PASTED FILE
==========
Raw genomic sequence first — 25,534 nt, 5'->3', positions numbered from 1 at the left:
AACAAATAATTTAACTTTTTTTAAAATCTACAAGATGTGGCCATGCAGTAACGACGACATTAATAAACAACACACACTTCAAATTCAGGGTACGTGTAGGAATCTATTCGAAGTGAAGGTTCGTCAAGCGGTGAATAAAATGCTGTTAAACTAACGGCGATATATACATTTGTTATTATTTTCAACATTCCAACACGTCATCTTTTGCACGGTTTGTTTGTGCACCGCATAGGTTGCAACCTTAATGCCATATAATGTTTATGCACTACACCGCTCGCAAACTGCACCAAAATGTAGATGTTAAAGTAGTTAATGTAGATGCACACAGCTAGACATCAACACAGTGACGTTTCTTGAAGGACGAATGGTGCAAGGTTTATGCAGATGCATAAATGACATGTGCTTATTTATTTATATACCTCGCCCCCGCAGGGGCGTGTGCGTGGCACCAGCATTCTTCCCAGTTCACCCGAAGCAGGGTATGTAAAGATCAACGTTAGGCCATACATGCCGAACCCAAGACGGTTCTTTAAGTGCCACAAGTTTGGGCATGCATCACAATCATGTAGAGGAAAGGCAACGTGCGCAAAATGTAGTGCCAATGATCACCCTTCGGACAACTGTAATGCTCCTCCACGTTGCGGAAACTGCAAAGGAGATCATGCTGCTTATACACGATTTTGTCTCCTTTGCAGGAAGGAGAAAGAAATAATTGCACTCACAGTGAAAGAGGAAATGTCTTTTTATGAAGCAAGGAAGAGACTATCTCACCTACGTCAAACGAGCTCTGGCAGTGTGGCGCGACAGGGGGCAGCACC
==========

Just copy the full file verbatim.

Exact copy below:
Raw genomic sequence first — 25,534 nt, 5'->3', positions numbered from 1 at the left:
AACAAATAATTTAACTTTTTTTAAAATCTACAAGATGTGGCCATGCAGTAACGACGACATTAATAAACAACACACACTTCAAATTCAGGGTACGTGTAGGAATCTATTCGAAGTGAAGGTTCGTCAAGCGGTGAATAAAATGCTGTTAAACTAACGGCGATATATACATTTGTTATTATTTTCAACATTCCAACACGTCATCTTTTGCACGGTTTGTTTGTGCACCGCATAGGTTGCAACCTTAATGCCATATAATGTTTATGCACTACACCGCTCGCAAACTGCACCAAAATGTAGATGTTAAAGTAGTTAATGTAGATGCACACAGCTAGACATCAACACAGTGACGTTTCTTGAAGGACGAATGGTGCAAGGTTTATGCAGATGCATAAATGACATGTGCTTATTTATTTATATACCTCGCCCCCGCAGGGGCGTGTGCGTGGCACCAGCATTCTTCCCAGTTCACCCGAAGCAGGGTATGTAAAGATCAACGTTAGGCCATACATGCCGAACCCAAGACGGTTCTTTAAGTGCCACAAGTTTGGGCATGCATCACAATCATGTAGAGGAAAGGCAACGTGCGCAAAATGTAGTGCCAATGATCACCCTTCGGACAACTGTAATGCTCCTCCACGTTGCGGAAACTGCAAAGGAGATCATGCTGCTTATACACGATTTTGTCTCCTTTGCAGGAAGGAGAAAGAAATAATTGCACTCACAGTGAAAGAGGAAATGTCTTTTTATGAAGCAAGGAAGAGACTATCTCACCTACGTCAAACGAGCTCTGGCAGTGTGGCGCGACAGGGGGCAGCACC